Stances allow for quite a bit of variation between athletes. Some examples include the width of your base, standing taller/lower, starting open or closed, the position of your hands/bat, and the angle of your back foot. Give kids the freedom to experiment with different things, but always make sure the big rocks are in play when trying new moves. As for common faults, we see a lot of athletes who are very still in the box, start with their weight heavily on their backside, and close off their front shoulder quite a bit. A helpful cue we like to use to help create good head/eye positions is “try to watch your favorite TV show in centerfield.”
At foot plant, athletes should again land in balance with their head over their center of mass (belly button). They should be in a hinge position where their glutes are behind their heels and their chest is over the plate. Both heels hold the ground and knees stay between the athlete’s feet. Visual field for the athlete is in front of the ball. Hands are inside elbows with the top hand angled slightly in front of the bottom hand. The hands remain down the line of the pitch and do not get lost far behind the athlete’s torso. The barrel is angled over the athlete’s center of mass and roughly shares a vertical relationship to the ground.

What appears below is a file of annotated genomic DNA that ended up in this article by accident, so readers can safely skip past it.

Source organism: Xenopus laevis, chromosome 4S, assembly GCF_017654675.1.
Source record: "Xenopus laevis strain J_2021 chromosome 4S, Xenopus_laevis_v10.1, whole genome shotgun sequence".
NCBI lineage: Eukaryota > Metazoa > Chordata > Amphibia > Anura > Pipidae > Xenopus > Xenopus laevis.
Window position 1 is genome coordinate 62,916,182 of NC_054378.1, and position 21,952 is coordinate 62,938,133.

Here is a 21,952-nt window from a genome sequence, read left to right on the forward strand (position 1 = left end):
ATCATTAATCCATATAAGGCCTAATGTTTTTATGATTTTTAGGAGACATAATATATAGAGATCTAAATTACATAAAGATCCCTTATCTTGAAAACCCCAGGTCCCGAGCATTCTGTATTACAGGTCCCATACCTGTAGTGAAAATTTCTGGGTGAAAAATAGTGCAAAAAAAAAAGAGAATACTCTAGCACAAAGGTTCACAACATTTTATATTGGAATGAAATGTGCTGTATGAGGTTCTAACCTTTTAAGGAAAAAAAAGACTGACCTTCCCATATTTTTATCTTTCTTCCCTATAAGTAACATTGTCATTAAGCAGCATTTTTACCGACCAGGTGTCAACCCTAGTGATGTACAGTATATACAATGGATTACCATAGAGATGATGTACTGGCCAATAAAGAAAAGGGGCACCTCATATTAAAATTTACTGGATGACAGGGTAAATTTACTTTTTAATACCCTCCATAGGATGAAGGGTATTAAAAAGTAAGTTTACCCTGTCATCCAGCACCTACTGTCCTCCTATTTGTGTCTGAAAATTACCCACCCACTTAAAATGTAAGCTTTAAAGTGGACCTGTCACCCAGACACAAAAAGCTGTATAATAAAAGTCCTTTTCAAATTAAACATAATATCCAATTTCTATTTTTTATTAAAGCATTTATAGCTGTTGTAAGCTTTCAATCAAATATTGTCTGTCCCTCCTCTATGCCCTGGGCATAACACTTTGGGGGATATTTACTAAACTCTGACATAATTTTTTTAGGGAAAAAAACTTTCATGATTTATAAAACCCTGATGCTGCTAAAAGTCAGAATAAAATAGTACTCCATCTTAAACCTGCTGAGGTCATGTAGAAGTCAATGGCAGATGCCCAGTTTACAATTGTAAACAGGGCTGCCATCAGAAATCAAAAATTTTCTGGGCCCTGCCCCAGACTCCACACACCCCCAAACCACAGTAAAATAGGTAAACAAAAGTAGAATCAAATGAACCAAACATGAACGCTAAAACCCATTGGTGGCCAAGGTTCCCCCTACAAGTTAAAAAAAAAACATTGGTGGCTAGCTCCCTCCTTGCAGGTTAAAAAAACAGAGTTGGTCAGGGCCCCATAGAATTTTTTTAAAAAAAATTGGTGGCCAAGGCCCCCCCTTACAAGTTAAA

The shoulders are going to be in an attacking position where the back shoulder is slightly higher than the front shoulder and the back elbow is up (some guys slot a little sooner than others). The shoulders are also going to remain closed while the hips slightly open - creating hip/shoulder separation. This gives the athlete the ability to store energy just the way you would when pulling a rubber band back. The anchor point to pull back from would be the lower half and the rubber band pulling back would be the upper half.